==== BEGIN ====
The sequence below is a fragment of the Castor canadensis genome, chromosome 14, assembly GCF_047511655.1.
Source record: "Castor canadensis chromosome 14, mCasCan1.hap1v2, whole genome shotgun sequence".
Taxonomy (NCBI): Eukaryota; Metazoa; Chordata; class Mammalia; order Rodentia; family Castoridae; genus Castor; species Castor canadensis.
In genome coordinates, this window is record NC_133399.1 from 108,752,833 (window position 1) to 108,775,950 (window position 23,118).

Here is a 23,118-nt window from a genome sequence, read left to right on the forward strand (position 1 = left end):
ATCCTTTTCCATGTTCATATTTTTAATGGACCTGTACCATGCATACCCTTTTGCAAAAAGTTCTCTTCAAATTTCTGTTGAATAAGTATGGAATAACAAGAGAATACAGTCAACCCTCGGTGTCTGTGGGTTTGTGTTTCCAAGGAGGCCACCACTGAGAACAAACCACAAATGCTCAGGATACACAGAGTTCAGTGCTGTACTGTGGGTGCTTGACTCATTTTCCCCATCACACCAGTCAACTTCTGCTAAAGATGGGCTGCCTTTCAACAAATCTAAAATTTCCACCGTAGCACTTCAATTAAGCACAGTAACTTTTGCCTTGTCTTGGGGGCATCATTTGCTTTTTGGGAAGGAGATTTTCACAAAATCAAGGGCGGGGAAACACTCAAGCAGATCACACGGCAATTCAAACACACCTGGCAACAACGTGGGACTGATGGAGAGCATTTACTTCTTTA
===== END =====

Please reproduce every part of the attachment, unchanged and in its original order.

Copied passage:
The sequence below is a fragment of the Castor canadensis genome, chromosome 14, assembly GCF_047511655.1.
Source record: "Castor canadensis chromosome 14, mCasCan1.hap1v2, whole genome shotgun sequence".
Taxonomy (NCBI): Eukaryota; Metazoa; Chordata; class Mammalia; order Rodentia; family Castoridae; genus Castor; species Castor canadensis.
In genome coordinates, this window is record NC_133399.1 from 108,752,833 (window position 1) to 108,775,950 (window position 23,118).

Here is a 23,118-nt window from a genome sequence, read left to right on the forward strand (position 1 = left end):
ATCCTTTTCCATGTTCATATTTTTAATGGACCTGTACCATGCATACCCTTTTGCAAAAAGTTCTCTTCAAATTTCTGTTGAATAAGTATGGAATAACAAGAGAATACAGTCAACCCTCGGTGTCTGTGGGTTTGTGTTTCCAAGGAGGCCACCACTGAGAACAAACCACAAATGCTCAGGATACACAGAGTTCAGTGCTGTACTGTGGGTGCTTGACTCATTTTCCCCATCACACCAGTCAACTTCTGCTAAAGATGGGCTGCCTTTCAACAAATCTAAAATTTCCACCGTAGCACTTCAATTAAGCACAGTAACTTTTGCCTTGTCTTGGGGGCATCATTTGCTTTTTGGGAAGGAGATTTTCACAAAATCAAGGGCGGGGAAACACTCAAGCAGATCACACGGCAATTCAAACACACCTGGCAACAACGTGGGACTGATGGAGAGCATTTACTTCTTTA